What is orf in sheep?

Orf in sheep and lambs

With lambing season in full swing in the UK and Ireland at present, many sheep farmers are facing the challenge of sheep with orf.  According to the National Library of Medicine, orf prevalence in England was estimated to be 2% of ewes and 20% of lambs​​ in 2019. So what exactly is orf in sheep and how can you spot it in your flock?

What does orf in sheep look like?

Orf (also known as scabby mouth) is a very contagious condition which causes scabby lesions around the nose, the inside and outside of the mouth and on other parts of the sheep’s body including the feet and teats in nursing ewes.  It also affects goats as well as sheep and lambs.

The photograph above shows a one week old lamb with orf around its nose. Thankfully it recovered quickly after using Natural Farm Health’s Imuorf product for four days. Imuorf was also given to the other 150 lambs on the Co Down sheep farm and there was no spread of orf to them.

How does orf effect sheep and lambs?

It mainly effects lambs in their first year of life but infected lambs can transmit the virus to the ewes’ udders whilst suckling.

The thick brown orf scabs often bleed and they can impact on a lamb’s ability to eat and suckle.  This can result in weight loss and in extreme cases, it can lead to death.

Should a ewe develop orf on her teats, she may reject the lamb.  The ewe may develop secondary mastitis and the infected lamb will try to steal milk from another ewe which may then spread orf to other sheep in the flock.

How does orf spread?

Should the skin of the sheep get grazed or cut by a thistle or rough food, the orf virus can then attack the vulnerable areas which lead to an outbreak of orf.  It can also spread on feeding equipment and is more prevalent in housing with many sheep.  Orphaned lambs are particularly susceptible to orf.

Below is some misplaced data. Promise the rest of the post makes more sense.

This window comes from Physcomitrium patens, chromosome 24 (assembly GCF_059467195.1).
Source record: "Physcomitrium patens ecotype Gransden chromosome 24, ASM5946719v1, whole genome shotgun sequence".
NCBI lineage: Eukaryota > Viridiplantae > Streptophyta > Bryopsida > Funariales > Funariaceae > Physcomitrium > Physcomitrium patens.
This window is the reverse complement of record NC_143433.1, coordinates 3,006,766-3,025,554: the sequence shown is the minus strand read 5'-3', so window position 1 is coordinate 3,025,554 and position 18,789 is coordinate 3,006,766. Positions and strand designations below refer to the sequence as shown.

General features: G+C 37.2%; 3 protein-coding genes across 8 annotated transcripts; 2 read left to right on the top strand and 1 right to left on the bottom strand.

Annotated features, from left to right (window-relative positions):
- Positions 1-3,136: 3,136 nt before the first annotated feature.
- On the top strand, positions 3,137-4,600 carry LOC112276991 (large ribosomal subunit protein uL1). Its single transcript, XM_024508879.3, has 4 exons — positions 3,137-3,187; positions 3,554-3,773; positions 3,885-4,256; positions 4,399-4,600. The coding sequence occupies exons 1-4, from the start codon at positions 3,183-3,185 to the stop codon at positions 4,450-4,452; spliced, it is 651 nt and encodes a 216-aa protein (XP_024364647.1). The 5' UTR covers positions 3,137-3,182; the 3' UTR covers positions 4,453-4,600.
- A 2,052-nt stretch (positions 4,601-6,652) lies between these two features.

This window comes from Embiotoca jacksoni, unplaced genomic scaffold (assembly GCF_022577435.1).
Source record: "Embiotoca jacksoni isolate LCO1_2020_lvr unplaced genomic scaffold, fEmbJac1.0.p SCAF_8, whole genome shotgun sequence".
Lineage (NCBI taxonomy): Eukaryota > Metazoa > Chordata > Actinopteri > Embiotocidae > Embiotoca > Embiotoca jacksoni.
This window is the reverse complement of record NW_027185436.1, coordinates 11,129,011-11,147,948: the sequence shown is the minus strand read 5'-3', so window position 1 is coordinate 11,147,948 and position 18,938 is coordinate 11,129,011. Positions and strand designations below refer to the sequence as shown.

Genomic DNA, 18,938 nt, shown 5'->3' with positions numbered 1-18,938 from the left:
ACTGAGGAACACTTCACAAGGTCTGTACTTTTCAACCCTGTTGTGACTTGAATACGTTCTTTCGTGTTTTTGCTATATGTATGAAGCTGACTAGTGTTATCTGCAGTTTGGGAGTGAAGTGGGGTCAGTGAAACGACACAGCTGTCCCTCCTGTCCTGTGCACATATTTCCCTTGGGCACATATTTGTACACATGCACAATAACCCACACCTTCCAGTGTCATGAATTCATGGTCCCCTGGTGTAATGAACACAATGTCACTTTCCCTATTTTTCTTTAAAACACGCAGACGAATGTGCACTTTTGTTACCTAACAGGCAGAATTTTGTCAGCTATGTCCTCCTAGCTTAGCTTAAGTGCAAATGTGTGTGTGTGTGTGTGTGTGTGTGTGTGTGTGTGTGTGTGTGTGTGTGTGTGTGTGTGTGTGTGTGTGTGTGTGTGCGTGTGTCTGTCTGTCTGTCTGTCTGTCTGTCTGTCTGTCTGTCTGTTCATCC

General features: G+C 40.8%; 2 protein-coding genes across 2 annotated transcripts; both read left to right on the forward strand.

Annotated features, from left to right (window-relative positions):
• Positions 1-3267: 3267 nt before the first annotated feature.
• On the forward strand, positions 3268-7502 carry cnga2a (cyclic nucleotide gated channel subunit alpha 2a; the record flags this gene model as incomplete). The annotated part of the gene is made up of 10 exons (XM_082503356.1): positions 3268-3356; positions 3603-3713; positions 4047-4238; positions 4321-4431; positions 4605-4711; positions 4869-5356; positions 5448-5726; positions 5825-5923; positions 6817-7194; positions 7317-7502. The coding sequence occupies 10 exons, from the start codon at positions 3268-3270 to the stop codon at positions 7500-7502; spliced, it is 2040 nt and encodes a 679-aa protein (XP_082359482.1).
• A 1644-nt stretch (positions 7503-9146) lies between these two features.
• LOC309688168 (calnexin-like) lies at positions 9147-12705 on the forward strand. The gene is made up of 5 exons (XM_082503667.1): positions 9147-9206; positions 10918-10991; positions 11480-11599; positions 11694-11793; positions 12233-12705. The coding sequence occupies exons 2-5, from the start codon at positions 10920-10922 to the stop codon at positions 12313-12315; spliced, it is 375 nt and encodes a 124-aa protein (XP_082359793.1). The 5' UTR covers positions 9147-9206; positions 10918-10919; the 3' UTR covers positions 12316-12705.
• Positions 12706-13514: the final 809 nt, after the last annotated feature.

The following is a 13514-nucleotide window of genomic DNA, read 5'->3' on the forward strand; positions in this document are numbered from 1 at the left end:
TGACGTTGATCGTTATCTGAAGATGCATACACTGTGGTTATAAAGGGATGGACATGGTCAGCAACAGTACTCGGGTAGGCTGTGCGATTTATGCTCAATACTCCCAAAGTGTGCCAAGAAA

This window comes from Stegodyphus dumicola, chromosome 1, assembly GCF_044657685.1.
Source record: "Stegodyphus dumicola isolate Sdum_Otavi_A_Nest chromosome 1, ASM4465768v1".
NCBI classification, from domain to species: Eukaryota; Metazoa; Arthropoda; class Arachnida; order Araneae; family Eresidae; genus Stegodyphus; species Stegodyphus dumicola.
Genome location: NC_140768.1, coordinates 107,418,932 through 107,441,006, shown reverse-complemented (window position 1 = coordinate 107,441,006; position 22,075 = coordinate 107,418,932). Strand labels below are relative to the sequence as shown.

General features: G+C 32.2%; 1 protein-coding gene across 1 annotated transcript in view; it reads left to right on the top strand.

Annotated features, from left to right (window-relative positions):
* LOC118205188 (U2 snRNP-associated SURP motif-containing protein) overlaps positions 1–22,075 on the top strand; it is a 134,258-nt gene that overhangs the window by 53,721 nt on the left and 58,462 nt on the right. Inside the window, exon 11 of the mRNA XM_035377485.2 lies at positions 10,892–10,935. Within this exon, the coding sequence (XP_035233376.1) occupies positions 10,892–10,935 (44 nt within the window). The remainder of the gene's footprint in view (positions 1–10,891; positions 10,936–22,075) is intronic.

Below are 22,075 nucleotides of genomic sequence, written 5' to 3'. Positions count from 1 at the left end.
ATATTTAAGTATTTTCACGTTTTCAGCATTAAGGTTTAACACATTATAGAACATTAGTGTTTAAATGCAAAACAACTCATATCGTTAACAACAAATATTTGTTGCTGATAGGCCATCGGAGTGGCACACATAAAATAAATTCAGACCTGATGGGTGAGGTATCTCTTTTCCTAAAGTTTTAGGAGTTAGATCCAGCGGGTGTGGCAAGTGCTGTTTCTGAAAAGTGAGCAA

The scabs that are shed from infected animals are another way for orf to spread.  The virus can survive in dry housing for many years so orf can occur in subsequent lambing seasons unless there has been thorough cleaning and disinfecting of buildings.  Natural Farm Health’s Cloversan and Enviromist could be used for this and shed scabs should be incinerated.

How to tackle orf in sheep and lambs?

  • If possible, reduce stocking rates and lamb outdoors. 
  • Separate infected sheep from the rest of the flock
  • All buildings and equipment used by infected sheep and lambs should be thoroughly disinfected. 
  • Make sure affected lambs are able to suck and eat
  • Use Imuorf which is the natural way to tackle orf.  It is a blend of natural extracts and organic compounds that help support adult sheep and lambs where there are challenges from orf.  To find out more, please call 07711461133 or click on the image below.

Case Study – Orf in Sheep

A few years ago, a County Antrim sheep farmer had dreadful problems with orf in his 100 ewes. Many lambs had painful sores around their mouths and many ewes had developed orf on their udders. Some ewes even had mastitis too as a result.

The following year, the farmer decided to try Imuorf to prevent a reoccurrence of the disastrous lambing season which had occurred the previous year. He gave Imuorf to every lamb after it was born and he has absolutely no problems with orf that year, both the lambs and the ewes.

He has now used Imuorf for three successive lambing seasons and thankfully he has had no further outbreaks of orf.

Humans can get orf too

Orf can always be passed from animals to humans so farmers should be very careful when handling sheep with orf.  It can actually cause a nasty skin disease in humans so wearing gloves is advisable when handling sheep infected by the orf virus.  Infected people can also pass orf to sheep.

Can dogs get orf?

Yes – dogs can catch orf too. This is Princess, a gorgeous Jack Russell Terrier who unfortunately picked up orf from sheep on the Kilrea farm where she lives. The middle picture above shows the painful orf sore under her chin. Her owner added Imuorf (an adapted version for dogs) to her food for a few days. The photograph on the right was taken four weeks later and thankfully for Princess the orf infection had cleared up.

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